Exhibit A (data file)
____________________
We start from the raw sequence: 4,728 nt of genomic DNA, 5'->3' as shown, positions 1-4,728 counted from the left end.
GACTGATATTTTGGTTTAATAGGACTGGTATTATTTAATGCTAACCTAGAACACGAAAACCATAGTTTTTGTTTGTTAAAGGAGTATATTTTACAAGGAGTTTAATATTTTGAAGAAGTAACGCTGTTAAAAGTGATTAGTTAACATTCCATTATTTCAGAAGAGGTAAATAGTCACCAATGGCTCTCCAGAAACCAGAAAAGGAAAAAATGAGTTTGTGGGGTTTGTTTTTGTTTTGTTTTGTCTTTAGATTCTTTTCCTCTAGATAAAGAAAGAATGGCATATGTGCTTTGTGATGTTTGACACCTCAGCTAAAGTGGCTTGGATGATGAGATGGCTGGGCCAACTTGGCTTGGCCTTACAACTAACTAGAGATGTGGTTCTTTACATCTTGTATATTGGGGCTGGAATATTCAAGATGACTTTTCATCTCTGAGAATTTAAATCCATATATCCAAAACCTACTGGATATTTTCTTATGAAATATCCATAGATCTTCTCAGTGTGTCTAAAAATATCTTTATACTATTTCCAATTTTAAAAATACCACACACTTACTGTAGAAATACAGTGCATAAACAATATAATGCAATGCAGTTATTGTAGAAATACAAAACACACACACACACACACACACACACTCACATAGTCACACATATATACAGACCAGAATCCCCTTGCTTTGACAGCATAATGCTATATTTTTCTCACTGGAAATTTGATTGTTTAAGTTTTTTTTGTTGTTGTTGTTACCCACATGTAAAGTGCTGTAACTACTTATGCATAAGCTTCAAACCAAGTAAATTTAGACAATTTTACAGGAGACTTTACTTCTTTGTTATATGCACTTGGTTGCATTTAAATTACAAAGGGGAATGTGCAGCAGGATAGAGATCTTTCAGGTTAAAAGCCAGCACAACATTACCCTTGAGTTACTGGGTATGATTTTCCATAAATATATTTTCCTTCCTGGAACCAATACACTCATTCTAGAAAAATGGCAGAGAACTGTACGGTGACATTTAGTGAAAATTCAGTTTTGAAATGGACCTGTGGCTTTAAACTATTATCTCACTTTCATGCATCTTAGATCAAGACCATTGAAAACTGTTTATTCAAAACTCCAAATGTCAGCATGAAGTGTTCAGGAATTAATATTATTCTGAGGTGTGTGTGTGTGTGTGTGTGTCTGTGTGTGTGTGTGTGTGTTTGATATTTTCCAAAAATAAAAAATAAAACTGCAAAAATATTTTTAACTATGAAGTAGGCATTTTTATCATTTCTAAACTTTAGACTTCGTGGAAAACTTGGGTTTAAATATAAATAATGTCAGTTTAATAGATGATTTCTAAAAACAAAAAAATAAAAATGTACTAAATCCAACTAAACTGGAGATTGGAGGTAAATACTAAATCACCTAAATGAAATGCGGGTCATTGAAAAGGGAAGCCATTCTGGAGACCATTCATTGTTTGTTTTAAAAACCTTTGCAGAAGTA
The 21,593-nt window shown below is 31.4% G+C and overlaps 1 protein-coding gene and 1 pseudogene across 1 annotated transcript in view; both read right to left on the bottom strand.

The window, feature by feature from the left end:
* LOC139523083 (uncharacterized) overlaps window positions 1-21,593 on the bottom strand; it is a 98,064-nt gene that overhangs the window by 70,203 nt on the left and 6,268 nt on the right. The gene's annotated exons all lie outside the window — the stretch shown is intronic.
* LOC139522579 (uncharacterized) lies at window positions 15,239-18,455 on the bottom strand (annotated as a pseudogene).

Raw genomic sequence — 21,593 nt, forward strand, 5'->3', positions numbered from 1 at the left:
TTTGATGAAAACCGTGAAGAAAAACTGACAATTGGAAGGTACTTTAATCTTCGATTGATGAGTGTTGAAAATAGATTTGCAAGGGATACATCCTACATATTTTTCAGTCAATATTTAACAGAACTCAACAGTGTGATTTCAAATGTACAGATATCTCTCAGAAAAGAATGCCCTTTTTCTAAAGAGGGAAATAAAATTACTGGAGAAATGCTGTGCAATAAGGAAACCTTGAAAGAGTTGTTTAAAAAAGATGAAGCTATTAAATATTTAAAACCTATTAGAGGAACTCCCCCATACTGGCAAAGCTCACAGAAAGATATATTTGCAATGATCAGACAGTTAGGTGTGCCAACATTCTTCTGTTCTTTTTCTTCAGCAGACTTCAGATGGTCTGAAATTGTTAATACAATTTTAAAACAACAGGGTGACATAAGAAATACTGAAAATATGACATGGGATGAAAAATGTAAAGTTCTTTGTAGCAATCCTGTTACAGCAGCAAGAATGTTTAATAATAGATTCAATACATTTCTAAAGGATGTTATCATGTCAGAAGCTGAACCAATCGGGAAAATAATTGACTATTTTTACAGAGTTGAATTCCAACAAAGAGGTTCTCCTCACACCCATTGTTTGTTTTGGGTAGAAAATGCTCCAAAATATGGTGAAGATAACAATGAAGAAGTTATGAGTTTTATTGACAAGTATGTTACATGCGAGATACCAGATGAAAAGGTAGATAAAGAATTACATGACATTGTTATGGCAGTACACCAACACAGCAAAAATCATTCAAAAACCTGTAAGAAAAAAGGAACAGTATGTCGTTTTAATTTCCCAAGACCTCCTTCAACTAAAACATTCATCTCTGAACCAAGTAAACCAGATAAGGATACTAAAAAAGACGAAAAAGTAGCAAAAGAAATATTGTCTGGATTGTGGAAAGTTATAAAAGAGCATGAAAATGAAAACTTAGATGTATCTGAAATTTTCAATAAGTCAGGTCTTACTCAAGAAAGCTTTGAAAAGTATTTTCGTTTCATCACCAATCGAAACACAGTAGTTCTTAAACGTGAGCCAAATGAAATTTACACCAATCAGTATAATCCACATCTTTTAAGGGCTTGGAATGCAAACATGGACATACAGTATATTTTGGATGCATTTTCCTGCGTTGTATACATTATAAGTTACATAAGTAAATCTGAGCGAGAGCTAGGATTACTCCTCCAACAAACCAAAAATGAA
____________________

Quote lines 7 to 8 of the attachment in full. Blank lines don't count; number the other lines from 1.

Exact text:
Raw genomic sequence — 21,593 nt, forward strand, 5'->3', positions numbered from 1 at the left:
TTTGATGAAAACCGTGAAGAAAAACTGACAATTGGAAGGTACTTTAATCTTCGATTGATGAGTGTTGAAAATAGATTTGCAAGGGATACATCCTACATATTTTTCAGTCAATATTTAACAGAACTCAACAGTGTGATTTCAAATGTACAGATATCTCTCAGAAAAGAATGCCCTTTTTCTAAAGAGGGAAATAAAATTACTGGAGAAATGCTGTGCAATAAGGAAACCTTGAAAGAGTTGTTTAAAAAAGATGAAGCTATTAAATATTTAAAACCTATTAGAGGAACTCCCCCATACTGGCAAAGCTCACAGAAAGATATATTTGCAATGATCAGACAGTTAGGTGTGCCAACATTCTTCTGTTCTTTTTCTTCAGCAGACTTCAGATGGTCTGAAATTGTTAATACAATTTTAAAACAACAGGGTGACATAAGAAATACTGAAAATATGACATGGGATGAAAAATGTAAAGTTCTTTGTAGCAATCCTGTTACAGCAGCAAGAATGTTTAATAATAGATTCAATACATTTCTAAAGGATGTTATCATGTCAGAAGCTGAACCAATCGGGAAAATAATTGACTATTTTTACAGAGTTGAATTCCAACAAAGAGGTTCTCCTCACACCCATTGTTTGTTTTGGGTAGAAAATGCTCCAAAATATGGTGAAGATAACAATGAAGAAGTTATGAGTTTTATTGACAAGTATGTTACATGCGAGATACCAGATGAAAAGGTAGATAAAGAATTACATGACATTGTTATGGCAGTACACCAACACAGCAAAAATCATTCAAAAACCTGTAAGAAAAAAGGAACAGTATGTCGTTTTAATTTCCCAAGACCTCCTTCAACTAAAACATTCATCTCTGAACCAAGTAAACCAGATAAGGATACTAAAAAAGACGAAAAAGTAGCAAAAGAAATATTGTCTGGATTGTGGAAAGTTATAAAAGAGCATGAAAATGAAAACTTAGATGTATCTGAAATTTTCAATAAGTCAGGTCTTACTCAAGAAAGCTTTGAAAAGTATTTTCGTTTCATCACCAATCGAAACACAGTAGTTCTTAAACGTGAGCCAAATGAAATTTACACCAATCAGTATAATCCACATCTTTTAAGGGCTTGGAATGCAAACATGGACATACAGTATATTTTGGATGCATTTTCCTGCGTTGTATACATTATAAGTTACATAAGTAAATCTGAGCGAGAGCTAGGATTACTCCTCCAACAAACCAAAAATGAA